The Independent is reporting that Nick Gibb has warned that schools are still relegating “timeless literature, scientific wonders and great historical events” to a “back seat” in the classroom in favour of teaching pupils “joyless” skills and processes”.
In a robust attack on the teaching profession, the schools minister Nick Gibb said he had witnessed “countless examples” of pupils being taught in ways that “systematically expunged” subject content in favour of fashionable “processes and concepts” that denied children the joy of learning…
However, his remarks have infuriated teaching unions which pointed out the Conservatives have already made extensive changes to the curriculum since 2010.
“Knowledge is a vital component of education,” said Russell Hobby, the general secretary of the National Association of Head Teachers.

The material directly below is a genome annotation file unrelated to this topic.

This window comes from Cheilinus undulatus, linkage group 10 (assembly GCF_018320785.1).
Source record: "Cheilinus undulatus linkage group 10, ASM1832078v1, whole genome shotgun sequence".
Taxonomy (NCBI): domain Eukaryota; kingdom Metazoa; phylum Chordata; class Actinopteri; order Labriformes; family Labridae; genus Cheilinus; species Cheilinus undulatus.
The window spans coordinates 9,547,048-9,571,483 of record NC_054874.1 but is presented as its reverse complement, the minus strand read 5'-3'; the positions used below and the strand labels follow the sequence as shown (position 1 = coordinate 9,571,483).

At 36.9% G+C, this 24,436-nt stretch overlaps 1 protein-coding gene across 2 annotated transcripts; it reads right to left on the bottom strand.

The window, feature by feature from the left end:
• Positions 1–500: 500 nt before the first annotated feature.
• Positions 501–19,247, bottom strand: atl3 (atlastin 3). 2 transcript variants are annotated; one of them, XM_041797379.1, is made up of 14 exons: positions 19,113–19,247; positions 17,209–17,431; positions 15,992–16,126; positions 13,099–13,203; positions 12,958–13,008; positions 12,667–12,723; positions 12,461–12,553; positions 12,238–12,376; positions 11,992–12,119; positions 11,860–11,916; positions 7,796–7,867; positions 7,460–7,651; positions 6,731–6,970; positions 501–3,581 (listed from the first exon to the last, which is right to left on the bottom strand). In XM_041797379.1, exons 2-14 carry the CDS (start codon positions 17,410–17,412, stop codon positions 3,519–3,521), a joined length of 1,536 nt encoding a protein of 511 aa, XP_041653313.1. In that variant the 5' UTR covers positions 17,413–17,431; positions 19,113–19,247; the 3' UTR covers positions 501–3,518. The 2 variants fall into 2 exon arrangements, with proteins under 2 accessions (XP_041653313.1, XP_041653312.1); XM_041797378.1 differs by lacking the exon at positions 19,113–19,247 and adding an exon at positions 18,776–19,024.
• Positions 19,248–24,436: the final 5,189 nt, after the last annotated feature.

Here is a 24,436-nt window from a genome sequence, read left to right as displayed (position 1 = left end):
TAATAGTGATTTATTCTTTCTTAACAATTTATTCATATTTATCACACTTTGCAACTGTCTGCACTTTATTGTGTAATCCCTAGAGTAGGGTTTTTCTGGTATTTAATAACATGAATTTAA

“You cannot be properly creative without it, nor can you solve challenging problems without mastering some basic skills first. The majority of teachers would actually agree with this, I think, so the minister should be wary of painting too bleak a picture.”
Christine Blower, the general secretary of the National Union of Teachers, added: “Nick Gibb’s views are profoundly wrong. He is wrong about teaching and he is wrong about learning in schools…”
In his speech, Mr Gibb said during his time in office he had visited around 400 schools and was often struck by the failure of teachers to instil robust knowledge and context into their teaching.
“As schools minister I watched thousands of classes, and have seen countless examples of this philosophy in action,” he said. “It always saddens me to see the thrilling content of education, be it timeless literature, scientific wonders, or great historical events, being relegated to a back seat, so that these joyless ‘skills’ and ‘processes’ can come to the fore…”
There’s a real entrenching of positions here between Nick Gibb and Christine Blower, with Russell Hobby finding a more conciliatory position.
What do you think? Does Nick Gibb have a point here – are facts useful things for children to learn and have they been inappropriately relegated to a back seat in schools?
Please let us know why/why not in the comments or via Twitter…
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